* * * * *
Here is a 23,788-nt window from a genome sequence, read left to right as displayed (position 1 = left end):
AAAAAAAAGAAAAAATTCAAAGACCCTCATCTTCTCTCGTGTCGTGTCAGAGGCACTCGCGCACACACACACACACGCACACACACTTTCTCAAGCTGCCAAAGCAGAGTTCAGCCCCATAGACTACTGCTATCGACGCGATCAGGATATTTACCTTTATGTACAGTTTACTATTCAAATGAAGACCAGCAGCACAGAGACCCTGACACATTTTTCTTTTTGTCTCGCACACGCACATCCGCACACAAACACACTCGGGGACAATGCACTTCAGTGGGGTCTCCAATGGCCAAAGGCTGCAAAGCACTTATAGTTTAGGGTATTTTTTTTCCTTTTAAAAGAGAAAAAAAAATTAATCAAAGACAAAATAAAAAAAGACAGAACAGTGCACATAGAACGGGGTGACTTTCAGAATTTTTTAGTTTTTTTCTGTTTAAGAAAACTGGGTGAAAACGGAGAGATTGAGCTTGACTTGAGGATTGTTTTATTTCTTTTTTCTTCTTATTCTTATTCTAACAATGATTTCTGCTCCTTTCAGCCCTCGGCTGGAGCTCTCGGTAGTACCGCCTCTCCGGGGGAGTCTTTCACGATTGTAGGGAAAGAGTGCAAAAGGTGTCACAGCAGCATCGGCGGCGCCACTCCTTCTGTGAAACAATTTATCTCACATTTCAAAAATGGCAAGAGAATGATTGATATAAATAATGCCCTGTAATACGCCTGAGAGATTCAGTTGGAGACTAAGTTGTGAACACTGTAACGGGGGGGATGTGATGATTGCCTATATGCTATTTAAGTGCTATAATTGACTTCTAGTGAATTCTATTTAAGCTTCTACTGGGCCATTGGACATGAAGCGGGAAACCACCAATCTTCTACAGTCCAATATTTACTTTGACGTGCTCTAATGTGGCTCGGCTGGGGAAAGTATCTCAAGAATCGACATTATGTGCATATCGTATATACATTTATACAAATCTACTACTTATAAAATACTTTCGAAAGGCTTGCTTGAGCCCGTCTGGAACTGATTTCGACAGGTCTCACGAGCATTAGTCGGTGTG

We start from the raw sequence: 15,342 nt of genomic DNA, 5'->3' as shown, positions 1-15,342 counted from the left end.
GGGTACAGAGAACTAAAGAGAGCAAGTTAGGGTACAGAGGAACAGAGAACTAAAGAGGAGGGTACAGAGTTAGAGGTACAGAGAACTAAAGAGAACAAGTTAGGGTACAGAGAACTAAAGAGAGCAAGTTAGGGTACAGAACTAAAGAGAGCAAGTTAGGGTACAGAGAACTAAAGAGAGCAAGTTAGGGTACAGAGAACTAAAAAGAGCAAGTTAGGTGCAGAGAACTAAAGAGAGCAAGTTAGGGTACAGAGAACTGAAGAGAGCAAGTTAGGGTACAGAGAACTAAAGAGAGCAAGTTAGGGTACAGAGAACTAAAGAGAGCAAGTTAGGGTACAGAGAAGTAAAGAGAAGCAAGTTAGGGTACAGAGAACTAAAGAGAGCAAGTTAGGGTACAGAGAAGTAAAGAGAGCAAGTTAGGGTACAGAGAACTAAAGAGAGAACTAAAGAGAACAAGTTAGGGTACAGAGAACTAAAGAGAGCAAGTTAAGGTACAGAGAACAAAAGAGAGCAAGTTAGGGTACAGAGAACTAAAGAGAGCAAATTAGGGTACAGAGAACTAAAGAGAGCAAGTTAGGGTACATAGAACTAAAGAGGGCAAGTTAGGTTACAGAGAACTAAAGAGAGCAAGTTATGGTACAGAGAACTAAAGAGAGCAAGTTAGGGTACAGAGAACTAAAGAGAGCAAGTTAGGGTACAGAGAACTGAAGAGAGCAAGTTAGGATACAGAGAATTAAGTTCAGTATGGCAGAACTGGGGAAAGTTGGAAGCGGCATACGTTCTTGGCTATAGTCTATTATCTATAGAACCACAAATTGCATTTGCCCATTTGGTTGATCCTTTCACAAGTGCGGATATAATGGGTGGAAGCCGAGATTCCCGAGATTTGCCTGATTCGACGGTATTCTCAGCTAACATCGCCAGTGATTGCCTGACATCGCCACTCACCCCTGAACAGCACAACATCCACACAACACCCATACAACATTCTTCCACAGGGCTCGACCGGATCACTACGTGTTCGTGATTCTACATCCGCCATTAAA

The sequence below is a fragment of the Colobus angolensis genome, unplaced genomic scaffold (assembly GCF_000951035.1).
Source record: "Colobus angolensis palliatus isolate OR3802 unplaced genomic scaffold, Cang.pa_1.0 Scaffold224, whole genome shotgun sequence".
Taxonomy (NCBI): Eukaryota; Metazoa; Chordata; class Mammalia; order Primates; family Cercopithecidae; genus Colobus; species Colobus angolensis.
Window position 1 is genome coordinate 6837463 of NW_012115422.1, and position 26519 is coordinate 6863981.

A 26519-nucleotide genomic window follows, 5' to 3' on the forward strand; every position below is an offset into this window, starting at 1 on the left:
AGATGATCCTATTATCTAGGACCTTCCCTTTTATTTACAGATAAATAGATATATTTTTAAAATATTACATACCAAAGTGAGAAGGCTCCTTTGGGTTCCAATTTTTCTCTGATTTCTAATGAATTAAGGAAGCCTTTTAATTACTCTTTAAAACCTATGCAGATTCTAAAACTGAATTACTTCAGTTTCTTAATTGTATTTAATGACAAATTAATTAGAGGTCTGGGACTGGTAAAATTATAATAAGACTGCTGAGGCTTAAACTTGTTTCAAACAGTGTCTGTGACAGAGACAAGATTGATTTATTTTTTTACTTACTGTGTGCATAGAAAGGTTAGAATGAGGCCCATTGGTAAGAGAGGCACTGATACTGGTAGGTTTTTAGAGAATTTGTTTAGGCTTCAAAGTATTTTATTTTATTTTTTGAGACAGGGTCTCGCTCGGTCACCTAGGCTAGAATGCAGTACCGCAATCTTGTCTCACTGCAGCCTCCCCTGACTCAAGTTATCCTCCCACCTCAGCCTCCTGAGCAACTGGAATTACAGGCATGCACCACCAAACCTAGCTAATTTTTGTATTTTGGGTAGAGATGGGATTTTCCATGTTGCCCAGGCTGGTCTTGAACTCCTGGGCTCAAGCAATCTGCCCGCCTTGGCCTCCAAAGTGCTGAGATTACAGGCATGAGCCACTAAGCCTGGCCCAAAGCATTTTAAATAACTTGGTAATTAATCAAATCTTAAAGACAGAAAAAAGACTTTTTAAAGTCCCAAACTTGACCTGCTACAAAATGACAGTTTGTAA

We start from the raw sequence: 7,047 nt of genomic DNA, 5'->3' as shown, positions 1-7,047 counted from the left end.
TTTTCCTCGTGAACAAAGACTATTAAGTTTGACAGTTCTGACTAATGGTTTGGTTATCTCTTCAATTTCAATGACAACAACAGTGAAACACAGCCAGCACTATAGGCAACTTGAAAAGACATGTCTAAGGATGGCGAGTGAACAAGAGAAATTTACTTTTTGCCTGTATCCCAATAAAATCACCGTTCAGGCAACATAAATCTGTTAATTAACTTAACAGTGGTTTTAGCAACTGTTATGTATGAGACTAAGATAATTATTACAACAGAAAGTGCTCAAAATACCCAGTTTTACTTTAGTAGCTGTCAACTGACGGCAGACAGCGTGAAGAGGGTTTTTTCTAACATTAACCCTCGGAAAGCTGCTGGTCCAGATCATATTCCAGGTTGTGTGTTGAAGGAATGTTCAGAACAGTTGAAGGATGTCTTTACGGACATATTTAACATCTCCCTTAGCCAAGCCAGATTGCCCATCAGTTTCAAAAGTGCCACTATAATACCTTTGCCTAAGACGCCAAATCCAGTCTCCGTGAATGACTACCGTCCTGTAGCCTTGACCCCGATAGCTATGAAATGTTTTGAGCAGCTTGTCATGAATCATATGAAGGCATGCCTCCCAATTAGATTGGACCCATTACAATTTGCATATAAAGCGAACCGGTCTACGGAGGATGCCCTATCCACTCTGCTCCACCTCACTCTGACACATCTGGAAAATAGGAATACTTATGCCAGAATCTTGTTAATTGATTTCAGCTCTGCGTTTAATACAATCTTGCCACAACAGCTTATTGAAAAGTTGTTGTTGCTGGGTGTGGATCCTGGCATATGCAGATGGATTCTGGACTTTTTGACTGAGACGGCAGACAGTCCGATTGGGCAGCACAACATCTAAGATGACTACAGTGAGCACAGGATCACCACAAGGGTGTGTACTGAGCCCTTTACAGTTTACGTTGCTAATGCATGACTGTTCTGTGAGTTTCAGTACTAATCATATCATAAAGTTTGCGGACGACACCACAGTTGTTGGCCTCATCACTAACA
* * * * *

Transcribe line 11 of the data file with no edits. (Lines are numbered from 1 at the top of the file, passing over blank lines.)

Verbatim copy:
We start from the raw sequence: 7,047 nt of genomic DNA, 5'->3' as shown, positions 1-7,047 counted from the left end.